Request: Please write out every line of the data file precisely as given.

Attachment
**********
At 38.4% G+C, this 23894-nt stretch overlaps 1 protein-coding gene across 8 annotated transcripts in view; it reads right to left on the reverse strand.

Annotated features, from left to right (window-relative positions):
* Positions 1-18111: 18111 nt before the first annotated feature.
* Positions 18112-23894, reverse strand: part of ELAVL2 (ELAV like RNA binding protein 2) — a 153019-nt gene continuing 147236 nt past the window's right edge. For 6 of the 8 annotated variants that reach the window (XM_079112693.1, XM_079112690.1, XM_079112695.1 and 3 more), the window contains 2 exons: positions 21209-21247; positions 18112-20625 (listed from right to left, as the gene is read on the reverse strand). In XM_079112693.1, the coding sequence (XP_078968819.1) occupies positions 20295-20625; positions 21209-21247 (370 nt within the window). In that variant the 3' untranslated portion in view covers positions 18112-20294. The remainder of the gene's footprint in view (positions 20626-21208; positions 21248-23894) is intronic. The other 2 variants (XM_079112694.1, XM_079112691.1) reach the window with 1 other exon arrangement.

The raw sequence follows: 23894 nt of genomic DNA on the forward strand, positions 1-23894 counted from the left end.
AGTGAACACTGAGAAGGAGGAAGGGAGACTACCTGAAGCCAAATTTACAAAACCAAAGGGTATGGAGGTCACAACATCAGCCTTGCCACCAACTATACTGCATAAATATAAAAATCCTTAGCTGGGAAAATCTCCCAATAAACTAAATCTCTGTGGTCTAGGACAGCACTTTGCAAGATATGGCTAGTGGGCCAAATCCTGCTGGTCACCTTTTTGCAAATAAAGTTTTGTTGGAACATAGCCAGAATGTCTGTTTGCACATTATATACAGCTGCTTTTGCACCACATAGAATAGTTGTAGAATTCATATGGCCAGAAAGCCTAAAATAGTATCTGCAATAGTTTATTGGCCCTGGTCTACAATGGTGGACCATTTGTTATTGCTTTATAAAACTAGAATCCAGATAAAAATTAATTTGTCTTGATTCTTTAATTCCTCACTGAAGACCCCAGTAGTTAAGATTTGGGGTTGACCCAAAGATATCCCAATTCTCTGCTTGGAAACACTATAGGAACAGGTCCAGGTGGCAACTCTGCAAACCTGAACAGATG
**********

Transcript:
At 38.4% G+C, this 23894-nt stretch overlaps 1 protein-coding gene across 8 annotated transcripts in view; it reads right to left on the reverse strand.

Annotated features, from left to right (window-relative positions):
* Positions 1-18111: 18111 nt before the first annotated feature.
* Positions 18112-23894, reverse strand: part of ELAVL2 (ELAV like RNA binding protein 2) — a 153019-nt gene continuing 147236 nt past the window's right edge. For 6 of the 8 annotated variants that reach the window (XM_079112693.1, XM_079112690.1, XM_079112695.1 and 3 more), the window contains 2 exons: positions 21209-21247; positions 18112-20625 (listed from right to left, as the gene is read on the reverse strand). In XM_079112693.1, the coding sequence (XP_078968819.1) occupies positions 20295-20625; positions 21209-21247 (370 nt within the window). In that variant the 3' untranslated portion in view covers positions 18112-20294. The remainder of the gene's footprint in view (positions 20626-21208; positions 21248-23894) is intronic. The other 2 variants (XM_079112694.1, XM_079112691.1) reach the window with 1 other exon arrangement.

The raw sequence follows: 23894 nt of genomic DNA on the forward strand, positions 1-23894 counted from the left end.
AGTGAACACTGAGAAGGAGGAAGGGAGACTACCTGAAGCCAAATTTACAAAACCAAAGGGTATGGAGGTCACAACATCAGCCTTGCCACCAACTATACTGCATAAATATAAAAATCCTTAGCTGGGAAAATCTCCCAATAAACTAAATCTCTGTGGTCTAGGACAGCACTTTGCAAGATATGGCTAGTGGGCCAAATCCTGCTGGTCACCTTTTTGCAAATAAAGTTTTGTTGGAACATAGCCAGAATGTCTGTTTGCACATTATATACAGCTGCTTTTGCACCACATAGAATAGTTGTAGAATTCATATGGCCAGAAAGCCTAAAATAGTATCTGCAATAGTTTATTGGCCCTGGTCTACAATGGTGGACCATTTGTTATTGCTTTATAAAACTAGAATCCAGATAAAAATTAATTTGTCTTGATTCTTTAATTCCTCACTGAAGACCCCAGTAGTTAAGATTTGGGGTTGACCCAAAGATATCCCAATTCTCTGCTTGGAAACACTATAGGAACAGGTCCAGGTGGCAACTCTGCAAACCTGAACAGATG